Reminyl (galantamine hydrobromide) (continued)
By ANDREW POLLACK
New York Times
Published: January 22, 2005
Regulators are reviewing the safety of the Alzheimer's disease drug Reminyl after data from two clinical trials indicated that people taking the drug had a much higher death rate than those taking a placebo.
The review was announced yesterday by Johnson & Johnson, which said it was in discussions with the Food and Drug Administration and regulators in Europe and Canada.
The trials, which involved about 2,000 patients in 16 countries, were looking at whether Reminyl could be used to treat mild cognitive impairment, a form of memory loss that is often a precursor to Alzheimer's disease. Reminyl is approved in 69 countries as a treatment for mild to moderate Alzheimer's but not for mild cognitive impairment.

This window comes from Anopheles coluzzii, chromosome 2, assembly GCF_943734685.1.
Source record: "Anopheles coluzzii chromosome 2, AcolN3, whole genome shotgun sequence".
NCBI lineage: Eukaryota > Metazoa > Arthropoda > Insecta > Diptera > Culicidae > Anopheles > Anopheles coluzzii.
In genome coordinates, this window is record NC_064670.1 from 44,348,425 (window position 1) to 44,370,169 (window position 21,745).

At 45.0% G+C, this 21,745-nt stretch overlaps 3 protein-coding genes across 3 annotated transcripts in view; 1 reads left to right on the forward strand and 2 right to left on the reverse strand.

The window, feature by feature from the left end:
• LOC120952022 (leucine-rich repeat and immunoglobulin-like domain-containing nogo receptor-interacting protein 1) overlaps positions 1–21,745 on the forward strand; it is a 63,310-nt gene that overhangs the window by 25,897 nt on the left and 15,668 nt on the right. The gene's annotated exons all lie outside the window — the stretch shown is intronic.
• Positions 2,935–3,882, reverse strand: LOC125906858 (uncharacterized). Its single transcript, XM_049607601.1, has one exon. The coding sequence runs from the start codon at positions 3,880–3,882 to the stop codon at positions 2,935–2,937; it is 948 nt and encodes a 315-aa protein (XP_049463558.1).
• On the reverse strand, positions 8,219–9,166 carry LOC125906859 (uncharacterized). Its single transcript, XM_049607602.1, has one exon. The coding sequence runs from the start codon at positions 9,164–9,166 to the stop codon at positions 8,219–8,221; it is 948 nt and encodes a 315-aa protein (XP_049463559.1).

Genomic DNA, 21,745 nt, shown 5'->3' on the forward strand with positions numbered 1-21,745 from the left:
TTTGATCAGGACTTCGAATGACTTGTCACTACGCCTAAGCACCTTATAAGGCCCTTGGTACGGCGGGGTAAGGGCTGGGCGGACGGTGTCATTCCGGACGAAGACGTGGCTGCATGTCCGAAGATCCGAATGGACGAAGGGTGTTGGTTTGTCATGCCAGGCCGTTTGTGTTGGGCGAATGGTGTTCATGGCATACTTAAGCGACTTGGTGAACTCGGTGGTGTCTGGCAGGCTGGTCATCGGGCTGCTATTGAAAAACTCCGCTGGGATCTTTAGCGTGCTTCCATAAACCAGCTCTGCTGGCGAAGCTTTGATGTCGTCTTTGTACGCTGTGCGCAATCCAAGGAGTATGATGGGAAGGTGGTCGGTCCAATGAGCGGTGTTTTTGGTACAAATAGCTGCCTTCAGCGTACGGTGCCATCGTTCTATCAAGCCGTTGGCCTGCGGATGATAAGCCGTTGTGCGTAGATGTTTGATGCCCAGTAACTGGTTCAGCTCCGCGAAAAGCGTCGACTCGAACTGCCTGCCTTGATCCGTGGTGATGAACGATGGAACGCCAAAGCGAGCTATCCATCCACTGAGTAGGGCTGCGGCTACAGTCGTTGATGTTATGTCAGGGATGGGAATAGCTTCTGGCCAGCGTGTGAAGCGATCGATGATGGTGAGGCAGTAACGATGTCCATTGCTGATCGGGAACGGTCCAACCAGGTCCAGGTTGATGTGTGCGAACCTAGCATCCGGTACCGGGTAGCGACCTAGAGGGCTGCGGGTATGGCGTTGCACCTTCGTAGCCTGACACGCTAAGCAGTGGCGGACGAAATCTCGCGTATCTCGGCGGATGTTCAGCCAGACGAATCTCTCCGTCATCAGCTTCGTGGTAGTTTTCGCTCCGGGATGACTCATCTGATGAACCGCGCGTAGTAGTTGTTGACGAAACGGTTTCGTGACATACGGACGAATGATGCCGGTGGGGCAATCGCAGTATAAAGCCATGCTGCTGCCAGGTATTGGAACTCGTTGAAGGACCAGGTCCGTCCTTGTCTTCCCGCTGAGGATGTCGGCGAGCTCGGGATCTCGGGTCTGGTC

In the trials, which lasted two years, 15 patients taking Reminyl died compared with 5 taking the placebo. There were various causes of death but many were from heart attacks and strokes, a company spokeswoman, Carol Goodrich, said.
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